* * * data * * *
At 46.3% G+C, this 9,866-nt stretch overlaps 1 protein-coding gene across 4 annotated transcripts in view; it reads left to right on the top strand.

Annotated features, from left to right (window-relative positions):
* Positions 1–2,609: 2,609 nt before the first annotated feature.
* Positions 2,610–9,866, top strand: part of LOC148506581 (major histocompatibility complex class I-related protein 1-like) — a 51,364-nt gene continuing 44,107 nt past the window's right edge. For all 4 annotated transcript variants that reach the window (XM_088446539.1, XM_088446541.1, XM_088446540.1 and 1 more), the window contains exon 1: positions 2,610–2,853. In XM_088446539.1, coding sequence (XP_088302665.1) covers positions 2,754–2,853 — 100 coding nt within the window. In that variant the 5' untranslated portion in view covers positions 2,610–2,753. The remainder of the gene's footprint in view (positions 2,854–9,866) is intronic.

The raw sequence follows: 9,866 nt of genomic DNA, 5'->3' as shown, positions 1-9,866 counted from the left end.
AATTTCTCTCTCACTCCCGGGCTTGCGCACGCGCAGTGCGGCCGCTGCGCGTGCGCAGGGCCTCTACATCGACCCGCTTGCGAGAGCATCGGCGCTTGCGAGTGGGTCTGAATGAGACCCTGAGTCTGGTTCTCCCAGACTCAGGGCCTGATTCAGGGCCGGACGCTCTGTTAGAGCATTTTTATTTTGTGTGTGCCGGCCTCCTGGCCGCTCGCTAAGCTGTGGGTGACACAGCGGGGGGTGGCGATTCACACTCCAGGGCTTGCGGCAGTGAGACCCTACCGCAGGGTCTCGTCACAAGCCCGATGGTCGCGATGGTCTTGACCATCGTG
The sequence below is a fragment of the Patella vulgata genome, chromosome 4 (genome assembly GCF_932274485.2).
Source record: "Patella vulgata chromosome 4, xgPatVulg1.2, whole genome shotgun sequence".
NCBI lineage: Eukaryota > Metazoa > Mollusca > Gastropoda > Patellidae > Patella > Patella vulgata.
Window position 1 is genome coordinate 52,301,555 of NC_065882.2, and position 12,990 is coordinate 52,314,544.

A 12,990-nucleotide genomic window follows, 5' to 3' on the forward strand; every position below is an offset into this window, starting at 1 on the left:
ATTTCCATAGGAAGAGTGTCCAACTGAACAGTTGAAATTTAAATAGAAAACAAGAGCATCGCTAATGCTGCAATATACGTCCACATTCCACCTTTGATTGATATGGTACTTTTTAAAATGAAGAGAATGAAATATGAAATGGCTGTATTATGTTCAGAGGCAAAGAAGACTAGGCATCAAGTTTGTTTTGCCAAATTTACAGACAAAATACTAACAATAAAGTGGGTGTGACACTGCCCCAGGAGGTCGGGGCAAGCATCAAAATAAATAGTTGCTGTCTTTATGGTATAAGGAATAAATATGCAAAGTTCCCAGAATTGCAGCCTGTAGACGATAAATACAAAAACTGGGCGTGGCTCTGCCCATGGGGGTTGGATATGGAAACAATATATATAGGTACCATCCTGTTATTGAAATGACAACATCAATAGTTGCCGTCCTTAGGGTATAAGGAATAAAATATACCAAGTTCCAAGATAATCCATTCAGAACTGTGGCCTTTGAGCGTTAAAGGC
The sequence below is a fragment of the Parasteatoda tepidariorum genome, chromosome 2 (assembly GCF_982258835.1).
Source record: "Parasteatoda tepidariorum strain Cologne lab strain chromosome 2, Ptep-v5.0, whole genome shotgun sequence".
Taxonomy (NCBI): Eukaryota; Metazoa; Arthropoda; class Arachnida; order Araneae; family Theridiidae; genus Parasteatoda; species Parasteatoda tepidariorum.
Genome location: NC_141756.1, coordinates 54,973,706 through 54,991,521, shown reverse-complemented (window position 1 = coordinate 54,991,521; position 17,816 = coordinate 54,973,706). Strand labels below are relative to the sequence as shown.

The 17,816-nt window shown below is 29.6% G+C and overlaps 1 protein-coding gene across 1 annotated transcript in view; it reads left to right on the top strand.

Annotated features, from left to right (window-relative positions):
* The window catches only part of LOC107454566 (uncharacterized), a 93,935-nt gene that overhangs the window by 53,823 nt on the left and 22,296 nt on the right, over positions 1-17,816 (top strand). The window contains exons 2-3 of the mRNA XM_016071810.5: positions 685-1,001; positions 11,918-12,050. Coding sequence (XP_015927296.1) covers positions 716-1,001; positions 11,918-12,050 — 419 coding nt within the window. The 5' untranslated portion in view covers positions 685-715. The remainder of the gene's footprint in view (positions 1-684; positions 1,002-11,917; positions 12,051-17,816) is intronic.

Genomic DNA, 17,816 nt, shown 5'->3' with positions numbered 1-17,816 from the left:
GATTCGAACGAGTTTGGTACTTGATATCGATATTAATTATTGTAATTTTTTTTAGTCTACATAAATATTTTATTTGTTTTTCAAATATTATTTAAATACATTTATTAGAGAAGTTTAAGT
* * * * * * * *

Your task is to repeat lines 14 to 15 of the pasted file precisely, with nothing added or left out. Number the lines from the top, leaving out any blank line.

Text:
Source record: "Parasteatoda tepidariorum strain Cologne lab strain chromosome 2, Ptep-v5.0, whole genome shotgun sequence".
Taxonomy (NCBI): Eukaryota; Metazoa; Arthropoda; class Arachnida; order Araneae; family Theridiidae; genus Parasteatoda; species Parasteatoda tepidariorum.